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  • 1.
    Brolin, Rosita
    et al.
    Linnaeus University, Faculty of Health and Life Sciences, Department of Health and Caring Sciences.
    Brunt, David
    Linnaeus University, Faculty of Health and Life Sciences, Department of Health and Caring Sciences.
    Rask, Mikael
    Linnaeus University, Faculty of Health and Life Sciences, Department of Health and Caring Sciences.
    Syrén, Susanne
    Linnaeus University, Faculty of Health and Life Sciences, Department of Health and Caring Sciences.
    Sandgren, Anna
    Linnaeus University, Faculty of Health and Life Sciences, Department of Health and Caring Sciences.
    Mastering everyday life in ordinary housing for people with psychiatric disabilities2016In: The Grounded Theory Review, ISSN 1556-1542, E-ISSN 1556-1550, Vol. 15, no 1, 10-25 p.Article in journal (Refereed)
    Abstract [en]

    The aim of this study was to develop a classic grounded theory about people who have psychiatric disabilities and live in ordinary housing with housing support. Interviews and observations during the interviews were analyzed, and secondary analyses of data from previous studies were performed. The impossible mission in everyday life emerged as the main concern and mastering everyday life as the pattern of behavior through which they deal with this concern. Mastering everyday life can be seen as a process, which involves identifying, organizing, tackling, challenging and boosting. Before the process is started, avoiding is used to deal with the main concern. The community support worker, providing housing support, constitutes an important facilitator during the process, and the continuity of housing support is a prerequisite for the process to succeed. If the process mastering everyday life is interrupted by, for example, changes in housing support, the strategy of avoiding is used.

  • 2.
    Sandgren, Anna
    Hälsohögskolan, Jönköping.
    Deciphering unwritten rules2012In: The Grounded Theory Review, ISSN 1556-1542, E-ISSN 1556-1550, Vol. 11, no 2Article in journal (Refereed)
    Abstract [en]

    The aim of this study was to develop a classic grounded theory of patients, relatives and nurses in palliative cancer care. Data from three earlier studies conducted in palliative care were analyzed. “Deciphering unwritten rules” emerged as the pattern of behavior through which patients, relatives and nurses are dealing with the uncertainty of how to act and behave in palliative cancer care. Deciphering means finding out what the rules mean and trying to interpret them and this can be done consciously or unnoticed. Deciphering unwritten rules involves the strategies figuring out, deliberating, maneuvering and evaluating. This theory demonstrates the complexities of palliative care and the importance of knowledge, counseling and resources for all involved.

  • 3.
    Sandgren, Anna
    et al.
    Linnaeus University, Faculty of Health, Social Work and Behavioural Sciences, School of Health and Caring Sciences.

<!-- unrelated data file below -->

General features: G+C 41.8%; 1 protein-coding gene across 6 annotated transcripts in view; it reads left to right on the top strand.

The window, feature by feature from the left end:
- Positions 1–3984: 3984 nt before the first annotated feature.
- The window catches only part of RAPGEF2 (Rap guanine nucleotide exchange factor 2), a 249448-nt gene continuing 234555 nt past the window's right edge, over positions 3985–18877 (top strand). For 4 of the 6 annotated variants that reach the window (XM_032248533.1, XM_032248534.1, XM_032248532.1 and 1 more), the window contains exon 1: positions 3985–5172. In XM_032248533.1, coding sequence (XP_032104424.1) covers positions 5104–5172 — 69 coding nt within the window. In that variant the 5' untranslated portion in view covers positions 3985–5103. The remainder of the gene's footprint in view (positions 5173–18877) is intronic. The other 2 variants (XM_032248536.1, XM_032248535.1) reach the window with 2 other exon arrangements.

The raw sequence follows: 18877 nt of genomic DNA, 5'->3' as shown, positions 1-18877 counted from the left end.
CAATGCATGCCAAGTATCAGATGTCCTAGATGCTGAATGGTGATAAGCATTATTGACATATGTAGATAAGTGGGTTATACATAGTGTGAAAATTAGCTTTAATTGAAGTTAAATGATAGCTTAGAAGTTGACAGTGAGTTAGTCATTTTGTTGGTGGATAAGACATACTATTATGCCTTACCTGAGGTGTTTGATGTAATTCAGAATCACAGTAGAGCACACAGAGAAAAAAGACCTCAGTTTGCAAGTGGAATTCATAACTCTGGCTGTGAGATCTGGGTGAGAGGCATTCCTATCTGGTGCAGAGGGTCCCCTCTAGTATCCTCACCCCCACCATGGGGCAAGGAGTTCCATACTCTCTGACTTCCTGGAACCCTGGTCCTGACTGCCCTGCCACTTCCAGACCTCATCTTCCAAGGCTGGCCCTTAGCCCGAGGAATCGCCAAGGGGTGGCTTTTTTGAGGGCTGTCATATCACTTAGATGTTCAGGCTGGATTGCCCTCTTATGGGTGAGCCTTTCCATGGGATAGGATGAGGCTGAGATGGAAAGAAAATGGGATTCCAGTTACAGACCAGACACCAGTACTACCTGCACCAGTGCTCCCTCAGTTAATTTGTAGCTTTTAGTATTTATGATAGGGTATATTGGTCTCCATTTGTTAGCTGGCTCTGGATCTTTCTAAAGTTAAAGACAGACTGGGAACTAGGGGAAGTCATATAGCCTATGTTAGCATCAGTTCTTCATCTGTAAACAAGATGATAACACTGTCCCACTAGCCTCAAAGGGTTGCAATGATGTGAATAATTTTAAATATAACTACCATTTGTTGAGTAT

Thulesius, Hans
    Kronoberg County Research Center.
    Petersson, Kerstin
    Kronoberg County Research Center.
    Fridlund, Bengt
    Linnaeus University, Faculty of Health, Social Work and Behavioural Sciences, School of Health and Caring Sciences. Jönköping University.
    Living on hold in palliative cancer care2010In: The Grounded Theory Review, ISSN 1556-1542, E-ISSN 1556-1550, Vol. 9, no 1, 79-100 p.Article in journal (Refereed)
    Abstract [en]

    The aim of this study was to develop a classic grounded theory of palliative cancer patients and their relatives in the context of home care. We analyzed interviews and data related to the behaviour of both patients and relatives. “Living on hold” emerged as the pattern of behaviour through which the patients and relatives deal with their main concern, being put on hold. Living on Hold involves three modes: Fighting, Adjusting and Surrendering. Mode being may change during a trajectory depending on many different factors. There are also different triggers that can start a reconciling process leading to a change of mode. This means that patients and relatives can either be in the same mode or in different modes simultaneously. More or less synchronous modes may lead to problems and conflicts within the family, or with the health professionals.

  • 4.
    Waxegård, Gustaf
    et al.
    Linnaeus University, Faculty of Health and Life Sciences, Department of Psychology. Region of Kronoberg.
    Thulesius, Hans
    Lund University.
    Trust Testing in Care Pathways for Neurodevelopmental Disorders: A Grounded Theory Study2016In: The Grounded Theory Review, ISSN 1556-1542, E-ISSN 1556-1550, Vol. 15, no 1, 45-58 p.Article in journal (Refereed)
    Abstract [en]

    Building care pathways for the expansive, heterogeneous, and complex field of neurodevelopmental disorders (ND) is challenging. This classic grounded theory study conceptualizes problems encountered and resolved by professionals in the unpacking— diagnosis and work up—of ND. A care pathway for ND in children and adolescents was observed for six years. Data include interviews, documentation of a dialogue-conference devoted to the ND care pathway, 100+ hours of participant observations, and coding of stakeholder actions. Trust testing explores whether professional unpacking collaboration can occur without being “stuck with the buck” and if other professionals can be approached to solve own unpacking priorities. ND complexity, scarce resources, and diverging stakeholder interests undermine the ability to make selfless collaborative professional choices in the care pathway. ND professionals and managers should pay as much attention to trust issues as they do to structures and patient flows. The trust testing theory may improve the understanding of ND care pathways further as a modified social dilemma framework. 

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